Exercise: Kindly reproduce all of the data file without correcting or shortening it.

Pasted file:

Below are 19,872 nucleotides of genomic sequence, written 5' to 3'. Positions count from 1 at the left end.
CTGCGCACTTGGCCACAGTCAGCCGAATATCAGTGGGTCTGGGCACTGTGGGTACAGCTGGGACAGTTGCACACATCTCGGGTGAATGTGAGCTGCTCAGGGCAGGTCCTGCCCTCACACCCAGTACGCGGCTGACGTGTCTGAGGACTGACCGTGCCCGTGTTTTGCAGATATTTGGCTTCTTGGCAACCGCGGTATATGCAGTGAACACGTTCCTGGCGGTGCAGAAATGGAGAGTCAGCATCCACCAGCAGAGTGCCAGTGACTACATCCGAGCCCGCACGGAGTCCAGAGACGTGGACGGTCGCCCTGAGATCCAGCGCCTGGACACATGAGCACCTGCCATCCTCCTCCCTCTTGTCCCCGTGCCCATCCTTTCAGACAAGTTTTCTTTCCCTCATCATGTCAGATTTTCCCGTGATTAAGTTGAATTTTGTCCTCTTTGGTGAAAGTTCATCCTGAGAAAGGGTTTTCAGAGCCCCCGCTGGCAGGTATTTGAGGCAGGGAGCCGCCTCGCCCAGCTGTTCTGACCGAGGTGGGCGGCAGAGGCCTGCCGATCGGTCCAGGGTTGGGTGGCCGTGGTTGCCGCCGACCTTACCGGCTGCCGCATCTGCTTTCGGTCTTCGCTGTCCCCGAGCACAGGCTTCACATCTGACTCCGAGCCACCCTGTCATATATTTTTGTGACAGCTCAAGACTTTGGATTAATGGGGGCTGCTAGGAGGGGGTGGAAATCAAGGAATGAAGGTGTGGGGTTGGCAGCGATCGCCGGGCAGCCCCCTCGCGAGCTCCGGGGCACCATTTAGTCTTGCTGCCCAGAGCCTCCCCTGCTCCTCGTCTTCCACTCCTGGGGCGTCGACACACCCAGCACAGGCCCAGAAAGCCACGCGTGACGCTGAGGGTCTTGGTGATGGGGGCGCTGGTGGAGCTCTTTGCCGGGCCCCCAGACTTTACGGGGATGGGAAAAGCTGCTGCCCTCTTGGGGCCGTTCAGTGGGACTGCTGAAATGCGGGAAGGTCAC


Below are 19,872 nucleotides of genomic sequence, written 5' to 3'. Positions count from 1 at the left end.
CTGCGCACTTGGCCACAGTCAGCCGAATATCAGTGGGTCTGGGCACTGTGGGTACAGCTGGGACAGTTGCACACATCTCGGGTGAATGTGAGCTGCTCAGGGCAGGTCCTGCCCTCACACCCAGTACGCGGCTGACGTGTCTGAGGACTGACCGTGCCCGTGTTTTGCAGATATTTGGCTTCTTGGCAACCGCGGTATATGCAGTGAACACGTTCCTGGCGGTGCAGAAATGGAGAGTCAGCATCCACCAGCAGAGTGCCAGTGACTACATCCGAGCCCGCACGGAGTCCAGAGACGTGGACGGTCGCCCTGAGATCCAGCGCCTGGACACATGAGCACCTGCCATCCTCCTCCCTCTTGTCCCCGTGCCCATCCTTTCAGACAAGTTTTCTTTCCCTCATCATGTCAGATTTTCCCGTGATTAAGTTGAATTTTGTCCTCTTTGGTGAAAGTTCATCCTGAGAAAGGGTTTTCAGAGCCCCCGCTGGCAGGTATTTGAGGCAGGGAGCCGCCTCGCCCAGCTGTTCTGACCGAGGTGGGCGGCAGAGGCCTGCCGATCGGTCCAGGGTTGGGTGGCCGTGGTTGCCGCCGACCTTACCGGCTGCCGCATCTGCTTTCGGTCTTCGCTGTCCCCGAGCACAGGCTTCACATCTGACTCCGAGCCACCCTGTCATATATTTTTGTGACAGCTCAAGACTTTGGATTAATGGGGGCTGCTAGGAGGGGGTGGAAATCAAGGAATGAAGGTGTGGGGTTGGCAGCGATCGCCGGGCAGCCCCCTCGCGAGCTCCGGGGCACCATTTAGTCTTGCTGCCCAGAGCCTCCCCTGCTCCTCGTCTTCCACTCCTGGGGCGTCGACACACCCAGCACAGGCCCAGAAAGCCACGCGTGACGCTGAGGGTCTTGGTGATGGGGGCGCTGGTGGAGCTCTTTGCCGGGCCCCCAGACTTTACGGGGATGGGAAAAGCTGCTGCCCTCTTGGGGCCGTTCAGTGGGACTGCTGAAATGCGGGAAGGTCAC